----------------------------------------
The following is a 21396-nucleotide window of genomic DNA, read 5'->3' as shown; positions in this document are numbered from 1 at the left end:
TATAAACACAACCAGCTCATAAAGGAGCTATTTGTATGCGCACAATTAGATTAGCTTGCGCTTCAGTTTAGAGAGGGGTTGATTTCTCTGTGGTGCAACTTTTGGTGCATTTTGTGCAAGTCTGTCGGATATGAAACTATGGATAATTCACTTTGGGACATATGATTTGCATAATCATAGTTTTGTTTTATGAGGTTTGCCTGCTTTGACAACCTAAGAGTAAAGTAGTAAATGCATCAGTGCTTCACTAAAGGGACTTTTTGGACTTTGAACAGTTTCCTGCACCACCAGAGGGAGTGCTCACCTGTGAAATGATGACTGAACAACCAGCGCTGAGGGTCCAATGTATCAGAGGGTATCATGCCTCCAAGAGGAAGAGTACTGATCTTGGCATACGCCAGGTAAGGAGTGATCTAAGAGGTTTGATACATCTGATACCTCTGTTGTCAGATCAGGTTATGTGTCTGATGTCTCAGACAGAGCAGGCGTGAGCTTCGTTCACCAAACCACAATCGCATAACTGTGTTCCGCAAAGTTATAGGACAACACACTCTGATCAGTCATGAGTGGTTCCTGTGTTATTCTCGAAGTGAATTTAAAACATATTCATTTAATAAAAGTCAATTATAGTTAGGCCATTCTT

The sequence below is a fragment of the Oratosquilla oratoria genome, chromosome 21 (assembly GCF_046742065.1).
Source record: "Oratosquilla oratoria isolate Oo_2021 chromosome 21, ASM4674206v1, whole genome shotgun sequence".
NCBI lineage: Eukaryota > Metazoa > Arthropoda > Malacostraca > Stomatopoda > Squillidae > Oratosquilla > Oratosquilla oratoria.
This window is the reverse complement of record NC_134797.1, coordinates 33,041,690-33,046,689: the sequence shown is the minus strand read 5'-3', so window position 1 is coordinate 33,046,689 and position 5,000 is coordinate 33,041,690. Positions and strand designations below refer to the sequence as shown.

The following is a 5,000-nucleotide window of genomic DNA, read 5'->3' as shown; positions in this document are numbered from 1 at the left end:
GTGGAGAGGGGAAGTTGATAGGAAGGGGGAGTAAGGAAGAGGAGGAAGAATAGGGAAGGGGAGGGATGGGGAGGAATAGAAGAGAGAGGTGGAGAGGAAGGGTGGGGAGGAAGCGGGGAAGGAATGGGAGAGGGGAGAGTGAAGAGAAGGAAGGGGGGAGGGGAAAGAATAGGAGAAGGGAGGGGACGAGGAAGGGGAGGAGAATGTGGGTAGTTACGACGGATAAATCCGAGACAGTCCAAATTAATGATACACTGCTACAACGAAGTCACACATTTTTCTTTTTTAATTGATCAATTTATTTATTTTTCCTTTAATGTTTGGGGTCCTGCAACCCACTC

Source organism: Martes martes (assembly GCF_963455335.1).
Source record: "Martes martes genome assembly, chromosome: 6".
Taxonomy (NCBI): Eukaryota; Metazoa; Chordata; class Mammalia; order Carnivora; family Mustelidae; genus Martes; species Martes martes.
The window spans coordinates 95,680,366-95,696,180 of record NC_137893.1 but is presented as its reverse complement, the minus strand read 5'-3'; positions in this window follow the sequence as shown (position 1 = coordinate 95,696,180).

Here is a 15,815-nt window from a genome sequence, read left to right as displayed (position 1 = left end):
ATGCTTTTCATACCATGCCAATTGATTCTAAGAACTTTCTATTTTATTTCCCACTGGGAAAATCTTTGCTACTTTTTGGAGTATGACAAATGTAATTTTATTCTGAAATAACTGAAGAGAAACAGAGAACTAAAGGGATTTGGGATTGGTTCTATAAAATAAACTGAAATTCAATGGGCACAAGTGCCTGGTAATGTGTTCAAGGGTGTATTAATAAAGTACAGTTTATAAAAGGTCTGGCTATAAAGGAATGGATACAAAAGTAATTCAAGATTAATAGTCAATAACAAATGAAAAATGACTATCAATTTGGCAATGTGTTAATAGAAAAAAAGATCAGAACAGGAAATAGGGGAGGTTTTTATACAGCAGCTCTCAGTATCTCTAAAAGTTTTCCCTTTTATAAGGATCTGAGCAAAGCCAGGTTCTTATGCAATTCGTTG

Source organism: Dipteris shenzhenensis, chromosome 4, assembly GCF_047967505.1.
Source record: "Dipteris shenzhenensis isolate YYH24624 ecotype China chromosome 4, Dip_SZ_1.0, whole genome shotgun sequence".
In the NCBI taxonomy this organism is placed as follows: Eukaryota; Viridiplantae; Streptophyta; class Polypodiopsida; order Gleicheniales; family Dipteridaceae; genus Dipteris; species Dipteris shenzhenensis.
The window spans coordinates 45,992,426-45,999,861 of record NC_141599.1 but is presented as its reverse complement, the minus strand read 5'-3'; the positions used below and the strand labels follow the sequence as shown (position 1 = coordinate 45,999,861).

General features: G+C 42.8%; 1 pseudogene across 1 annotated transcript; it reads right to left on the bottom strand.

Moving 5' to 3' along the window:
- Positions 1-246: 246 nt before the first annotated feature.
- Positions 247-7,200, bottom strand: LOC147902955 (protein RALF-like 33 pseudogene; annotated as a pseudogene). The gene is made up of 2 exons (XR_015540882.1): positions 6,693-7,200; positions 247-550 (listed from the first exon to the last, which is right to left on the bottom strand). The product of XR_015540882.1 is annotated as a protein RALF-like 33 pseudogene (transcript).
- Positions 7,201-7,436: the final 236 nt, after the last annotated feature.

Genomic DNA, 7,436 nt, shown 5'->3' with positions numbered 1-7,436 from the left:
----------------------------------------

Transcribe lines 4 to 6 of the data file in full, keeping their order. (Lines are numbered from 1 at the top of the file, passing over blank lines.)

Source record: "Oratosquilla oratoria isolate Oo_2021 chromosome 21, ASM4674206v1, whole genome shotgun sequence".
NCBI lineage: Eukaryota > Metazoa > Arthropoda > Malacostraca > Stomatopoda > Squillidae > Oratosquilla > Oratosquilla oratoria.
This window is the reverse complement of record NC_134797.1, coordinates 33,041,690-33,046,689: the sequence shown is the minus strand read 5'-3', so window position 1 is coordinate 33,046,689 and position 5,000 is coordinate 33,041,690. Positions and strand designations below refer to the sequence as shown.